64 percent of Americans support legalizing marijuana

64 percent of Americans support legalizing marijuana

64 percent of Americans support legalizing marijuana

The latest figure, based on an October 5-11 Gallup poll, follows shifts in the USA legal landscape regarding marijuana since Gallup's 2016 measure.

Cannabis legalization support continues to rise in the United States, as a new Gallup poll finds that 64% of adults believe that cannabis prohibition should end.

The poll also showed a majority of Republicans favoring legalization for the first time, with 51 percent expressing support. Public support for marijuana legalization remained stagnant for decades until reaching 34 percent in 2001 and has steadily grown each successive year.

Gallup first asked national adults about their views on the topic in 1969, when 12% supported legalization. "We urge the Department of Justice in particular to continue its policy of not interfering in states with well-regulated adult-use and medical marijuana programs while lawmakers catch up to the will of the people".

As for Democrats, 72% support legalization, up from 67% when Gallup polled the question a year ago, and 67% of independents support legalization as well.

Marijuana is still illegal under federal law, but states have been taking the matter into their own hands and voting to approve sales of medical and recreational cannabis. Eight states and the District of Columbia have fully legalized marijuana, meaning more than one in five Americans now live in a state where the drug is legal. Gallup attributes the growing consensus to "efforts to legalize marijuana at the state level" and the success that followed. That's the most support that Gallup has picked up in 48 years of polling on this question. The margin of sampling error was plus or minus 4 percentage points.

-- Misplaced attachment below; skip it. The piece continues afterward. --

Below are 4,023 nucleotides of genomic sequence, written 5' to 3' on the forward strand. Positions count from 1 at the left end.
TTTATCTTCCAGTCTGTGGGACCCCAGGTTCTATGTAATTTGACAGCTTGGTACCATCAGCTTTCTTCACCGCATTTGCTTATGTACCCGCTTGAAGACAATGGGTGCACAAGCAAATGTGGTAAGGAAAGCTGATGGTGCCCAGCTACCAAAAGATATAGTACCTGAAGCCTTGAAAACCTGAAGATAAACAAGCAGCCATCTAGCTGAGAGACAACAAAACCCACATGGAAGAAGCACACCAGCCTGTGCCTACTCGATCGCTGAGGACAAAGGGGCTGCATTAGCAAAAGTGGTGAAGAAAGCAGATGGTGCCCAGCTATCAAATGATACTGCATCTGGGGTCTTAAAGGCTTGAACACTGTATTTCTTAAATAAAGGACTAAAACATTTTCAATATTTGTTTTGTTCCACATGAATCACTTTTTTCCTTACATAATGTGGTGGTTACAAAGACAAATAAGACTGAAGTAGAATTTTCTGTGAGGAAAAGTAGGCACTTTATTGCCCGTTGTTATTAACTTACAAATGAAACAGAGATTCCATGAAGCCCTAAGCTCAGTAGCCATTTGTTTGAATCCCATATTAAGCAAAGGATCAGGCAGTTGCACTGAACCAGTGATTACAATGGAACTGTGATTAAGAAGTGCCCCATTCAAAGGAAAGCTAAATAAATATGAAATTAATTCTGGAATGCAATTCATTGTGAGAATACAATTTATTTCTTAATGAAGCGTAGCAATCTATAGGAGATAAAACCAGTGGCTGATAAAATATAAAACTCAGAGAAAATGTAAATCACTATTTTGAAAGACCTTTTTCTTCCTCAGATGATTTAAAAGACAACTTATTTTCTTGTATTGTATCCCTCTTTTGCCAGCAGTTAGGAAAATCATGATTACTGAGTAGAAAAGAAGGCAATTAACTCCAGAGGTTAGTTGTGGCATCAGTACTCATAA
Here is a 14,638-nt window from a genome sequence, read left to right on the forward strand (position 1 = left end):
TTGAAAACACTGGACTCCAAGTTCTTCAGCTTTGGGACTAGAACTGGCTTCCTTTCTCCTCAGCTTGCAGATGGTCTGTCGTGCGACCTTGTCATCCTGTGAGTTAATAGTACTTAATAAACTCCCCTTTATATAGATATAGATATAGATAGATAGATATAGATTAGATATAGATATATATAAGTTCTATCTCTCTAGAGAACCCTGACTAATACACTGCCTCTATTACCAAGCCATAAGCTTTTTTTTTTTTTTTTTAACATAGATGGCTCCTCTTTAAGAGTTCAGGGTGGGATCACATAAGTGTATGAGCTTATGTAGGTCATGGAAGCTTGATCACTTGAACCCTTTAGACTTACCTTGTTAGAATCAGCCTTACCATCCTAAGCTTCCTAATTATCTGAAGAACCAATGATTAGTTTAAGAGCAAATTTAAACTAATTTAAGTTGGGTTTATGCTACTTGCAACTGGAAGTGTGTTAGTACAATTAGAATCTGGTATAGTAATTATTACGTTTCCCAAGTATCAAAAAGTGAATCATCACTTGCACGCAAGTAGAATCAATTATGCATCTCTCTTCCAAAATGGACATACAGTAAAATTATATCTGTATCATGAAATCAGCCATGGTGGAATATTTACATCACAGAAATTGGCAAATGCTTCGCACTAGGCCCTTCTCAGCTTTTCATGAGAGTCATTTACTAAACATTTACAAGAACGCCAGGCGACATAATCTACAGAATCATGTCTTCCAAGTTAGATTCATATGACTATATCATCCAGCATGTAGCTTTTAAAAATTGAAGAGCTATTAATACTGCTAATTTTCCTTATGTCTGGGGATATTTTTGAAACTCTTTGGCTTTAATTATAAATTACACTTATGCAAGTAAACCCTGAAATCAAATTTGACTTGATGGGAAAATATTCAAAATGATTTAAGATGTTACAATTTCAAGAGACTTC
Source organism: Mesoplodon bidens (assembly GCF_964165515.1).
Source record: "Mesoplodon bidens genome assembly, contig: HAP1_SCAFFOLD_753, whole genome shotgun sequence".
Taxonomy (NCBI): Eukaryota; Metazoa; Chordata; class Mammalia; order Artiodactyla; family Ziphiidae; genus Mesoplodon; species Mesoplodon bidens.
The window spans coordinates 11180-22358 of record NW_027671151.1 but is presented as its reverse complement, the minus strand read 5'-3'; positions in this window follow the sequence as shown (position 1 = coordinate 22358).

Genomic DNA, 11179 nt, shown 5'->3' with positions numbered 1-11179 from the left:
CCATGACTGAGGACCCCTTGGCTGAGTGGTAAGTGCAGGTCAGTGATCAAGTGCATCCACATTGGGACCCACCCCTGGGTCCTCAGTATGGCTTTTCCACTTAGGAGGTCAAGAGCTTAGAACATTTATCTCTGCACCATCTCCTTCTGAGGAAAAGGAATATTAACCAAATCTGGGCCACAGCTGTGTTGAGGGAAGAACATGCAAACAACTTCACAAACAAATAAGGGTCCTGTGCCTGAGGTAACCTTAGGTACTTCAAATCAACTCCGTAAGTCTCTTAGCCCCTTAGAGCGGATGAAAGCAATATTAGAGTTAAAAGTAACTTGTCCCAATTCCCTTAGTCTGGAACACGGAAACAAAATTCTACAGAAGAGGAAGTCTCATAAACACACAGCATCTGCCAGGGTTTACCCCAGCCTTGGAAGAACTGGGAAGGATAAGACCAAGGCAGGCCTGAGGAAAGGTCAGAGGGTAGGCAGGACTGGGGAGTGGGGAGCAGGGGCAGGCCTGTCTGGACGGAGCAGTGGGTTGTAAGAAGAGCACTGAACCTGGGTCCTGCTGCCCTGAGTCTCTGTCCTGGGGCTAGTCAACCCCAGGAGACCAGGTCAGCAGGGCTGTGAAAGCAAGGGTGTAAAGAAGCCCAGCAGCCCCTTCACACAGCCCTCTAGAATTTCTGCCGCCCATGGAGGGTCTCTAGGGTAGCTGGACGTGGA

Legal marijuana now has equal support to gay marriage among Americans, Gallup notes. "Rank-and-file Republicans' views on the issue have evolved just as Democrats' and independents' have". The majority of state legislatures and governors' seats are controlled by the GOP.

"Marijuana legalization is far more popular than Jeff Sessions or Donald Trump and will survive them both", Maria McFarland Sánchez-Moreno, executive director of the Drug Policy Alliance, said in a statement. Despite this slower pace, though, the trend toward more liberal marijuana laws and eventually nationwide legalization, seems to be fairly clear.

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